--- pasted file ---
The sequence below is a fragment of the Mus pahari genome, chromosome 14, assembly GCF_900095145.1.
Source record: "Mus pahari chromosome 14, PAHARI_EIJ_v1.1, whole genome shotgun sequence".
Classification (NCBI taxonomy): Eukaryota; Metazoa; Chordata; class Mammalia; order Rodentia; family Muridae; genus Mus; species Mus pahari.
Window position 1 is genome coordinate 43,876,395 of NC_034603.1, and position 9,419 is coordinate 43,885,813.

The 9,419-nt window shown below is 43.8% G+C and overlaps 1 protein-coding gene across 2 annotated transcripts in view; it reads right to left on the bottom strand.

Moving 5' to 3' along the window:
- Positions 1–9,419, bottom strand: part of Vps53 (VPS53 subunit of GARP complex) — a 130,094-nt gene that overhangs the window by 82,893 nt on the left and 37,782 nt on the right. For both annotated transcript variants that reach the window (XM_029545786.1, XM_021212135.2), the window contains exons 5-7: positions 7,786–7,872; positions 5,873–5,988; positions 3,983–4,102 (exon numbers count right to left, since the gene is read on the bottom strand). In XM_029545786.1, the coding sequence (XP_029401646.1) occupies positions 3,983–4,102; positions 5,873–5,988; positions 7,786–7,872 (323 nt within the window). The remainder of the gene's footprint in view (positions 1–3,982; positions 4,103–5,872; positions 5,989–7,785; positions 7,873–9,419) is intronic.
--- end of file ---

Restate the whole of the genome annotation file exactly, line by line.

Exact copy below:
The sequence below is a fragment of the Mus pahari genome, chromosome 14, assembly GCF_900095145.1.
Source record: "Mus pahari chromosome 14, PAHARI_EIJ_v1.1, whole genome shotgun sequence".
Classification (NCBI taxonomy): Eukaryota; Metazoa; Chordata; class Mammalia; order Rodentia; family Muridae; genus Mus; species Mus pahari.
Window position 1 is genome coordinate 43,876,395 of NC_034603.1, and position 9,419 is coordinate 43,885,813.

The 9,419-nt window shown below is 43.8% G+C and overlaps 1 protein-coding gene across 2 annotated transcripts in view; it reads right to left on the bottom strand.

Moving 5' to 3' along the window:
- Positions 1–9,419, bottom strand: part of Vps53 (VPS53 subunit of GARP complex) — a 130,094-nt gene that overhangs the window by 82,893 nt on the left and 37,782 nt on the right. For both annotated transcript variants that reach the window (XM_029545786.1, XM_021212135.2), the window contains exons 5-7: positions 7,786–7,872; positions 5,873–5,988; positions 3,983–4,102 (exon numbers count right to left, since the gene is read on the bottom strand). In XM_029545786.1, the coding sequence (XP_029401646.1) occupies positions 3,983–4,102; positions 5,873–5,988; positions 7,786–7,872 (323 nt within the window). The remainder of the gene's footprint in view (positions 1–3,982; positions 4,103–5,872; positions 5,989–7,785; positions 7,873–9,419) is intronic.